Just when I finally learned how to regularly incorporate quinoa in my cuisine, another new grain starts surging in popularity, loaded with nutritional and healthy benefits, containing more protein and double the amount of fiber as quinoa. I’m talking about FREEKEH!
Freekeh, (frikeh, fah-reek or farik) is obtained from wheat that is harvested while the grains are still green, soft and immature. They are gently roasted so only the chaff burn and not the seeds. After roasting the wheat is thrashed and rubbed -thus the name in Arabic fareek, which means rubbed. Grains inside are too moist to burn and the result is a smoky, nutty wheat with a distinct taste.
Recipes passed from one generation to another, have always a special place in our hearts especially if it brings along all the wonderful souvenirs from our childhood.
My dad’s hometown is Jdeidet Marjeyoun, located in the south of Lebanon, where freekeh is part of the town’s culinary heritage. He cooked us meals using Freekeh only on special occasions. For a long time I somehow forgot about this grain, until recently I started to use it more often, and just like my dad “on special occasions”!
This festive recipe brings joy to my guests and family, tasting delicious and looking outstanding. Can easily combined with your favorite chicken recipe, beef or lamb. I chose today to cook it with vegetables and top it with salmon.
The wait is over, time to knock out old recipes and try something different and bedazzling, this Christmas!
Vegetables and Smoked Salmon Freekeh
- 1 tbsp vegetable oil
- 1 medium size white onion, finely chopped
- 2 cups frikeh, washed and soaked at least 1 hour
- 4 cups boiling water
- 1 cup zucchini, diced
- ¾ cup carrots, diced
- ½ cup artichoke bottoms, diced
- 2 tbsp butter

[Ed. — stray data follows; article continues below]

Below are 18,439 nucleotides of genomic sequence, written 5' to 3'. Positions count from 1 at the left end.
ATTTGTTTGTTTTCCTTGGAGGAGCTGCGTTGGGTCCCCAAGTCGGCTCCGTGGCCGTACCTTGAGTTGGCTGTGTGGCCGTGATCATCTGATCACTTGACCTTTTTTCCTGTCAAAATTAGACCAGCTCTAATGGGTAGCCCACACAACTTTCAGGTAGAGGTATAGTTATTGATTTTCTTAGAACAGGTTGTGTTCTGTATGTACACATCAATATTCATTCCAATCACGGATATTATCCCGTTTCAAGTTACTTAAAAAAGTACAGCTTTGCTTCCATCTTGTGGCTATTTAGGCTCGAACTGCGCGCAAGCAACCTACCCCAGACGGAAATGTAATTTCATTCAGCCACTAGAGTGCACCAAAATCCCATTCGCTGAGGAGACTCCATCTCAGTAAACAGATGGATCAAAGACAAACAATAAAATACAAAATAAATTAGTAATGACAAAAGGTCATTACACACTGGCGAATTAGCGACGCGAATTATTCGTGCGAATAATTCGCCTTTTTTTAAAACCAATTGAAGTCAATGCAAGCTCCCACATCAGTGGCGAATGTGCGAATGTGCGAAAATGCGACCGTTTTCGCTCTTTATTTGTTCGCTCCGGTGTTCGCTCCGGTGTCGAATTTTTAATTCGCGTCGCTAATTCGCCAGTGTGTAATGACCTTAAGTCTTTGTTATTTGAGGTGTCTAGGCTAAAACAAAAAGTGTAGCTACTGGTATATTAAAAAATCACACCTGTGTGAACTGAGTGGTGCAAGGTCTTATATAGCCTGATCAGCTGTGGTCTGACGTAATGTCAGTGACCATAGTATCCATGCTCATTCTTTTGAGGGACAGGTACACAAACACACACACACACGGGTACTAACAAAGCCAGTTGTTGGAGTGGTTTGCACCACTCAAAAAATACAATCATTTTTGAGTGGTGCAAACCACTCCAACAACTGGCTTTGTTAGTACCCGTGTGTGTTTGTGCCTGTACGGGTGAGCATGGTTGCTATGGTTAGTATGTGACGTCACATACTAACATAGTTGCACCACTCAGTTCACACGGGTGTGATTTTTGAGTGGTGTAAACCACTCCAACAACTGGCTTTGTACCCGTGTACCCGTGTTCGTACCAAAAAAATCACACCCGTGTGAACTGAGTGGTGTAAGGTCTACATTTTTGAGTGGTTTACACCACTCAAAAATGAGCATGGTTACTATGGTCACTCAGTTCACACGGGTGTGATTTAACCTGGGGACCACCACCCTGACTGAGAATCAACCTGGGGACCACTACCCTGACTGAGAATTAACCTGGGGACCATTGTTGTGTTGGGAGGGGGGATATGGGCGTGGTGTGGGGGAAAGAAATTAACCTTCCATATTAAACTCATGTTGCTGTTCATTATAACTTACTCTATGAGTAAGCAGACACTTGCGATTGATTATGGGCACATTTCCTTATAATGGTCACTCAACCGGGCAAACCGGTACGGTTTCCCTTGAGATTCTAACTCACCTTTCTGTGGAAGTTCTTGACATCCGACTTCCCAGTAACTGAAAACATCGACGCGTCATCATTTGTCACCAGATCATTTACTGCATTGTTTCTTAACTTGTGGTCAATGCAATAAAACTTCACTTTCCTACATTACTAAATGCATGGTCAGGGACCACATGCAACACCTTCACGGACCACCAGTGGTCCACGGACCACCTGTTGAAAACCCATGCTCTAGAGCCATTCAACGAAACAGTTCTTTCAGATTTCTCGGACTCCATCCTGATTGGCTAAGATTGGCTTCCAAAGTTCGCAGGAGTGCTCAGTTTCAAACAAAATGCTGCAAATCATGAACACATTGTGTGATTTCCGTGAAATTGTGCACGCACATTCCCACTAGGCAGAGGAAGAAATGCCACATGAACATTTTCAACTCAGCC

- 1 cup white wine
- 1 cup vegetable stock
- Salt and pepper to taste
- Thyme leaves (optional)
- Smoked Salmon, to garnish
1.In a medium saucepan, heat oil and sauté the zucchinis, the carrots and the artichokes until cooked. Season with salt.
2.In a separate heavy bottomed pan, melt the butter and add the onion, stirring occasionally, until soft and transparent. Add in the freekeh and cook, for 2 minutes.
3.Add wine to the softened onions and cook until the liquid has evaporated off.
4.Pour in 1 cup of boiling water and cook, stirring occasionally with a fork, until liquid is almost absorbed. Repeat this process until freekeh is thick and creamy; the freekeh should still have some chew to it. Season to taste.
5.If the freekeh is still hard. It has to be cooked with additional boiling water.
6.Once the freekeh is cooked, mix in the vegetables and finish with 1 cup of stock. Let simmer a couple of minutes until it is entirely absorbed.
7.To transfer this meal into a festive dish, put freekeh in a small serving bowl and top it with thyme leaves. Cover the bowl with a dinner plate and flip it swiftly upside down. Decorate it with smoked salmon and lemon wedges and serve immediately.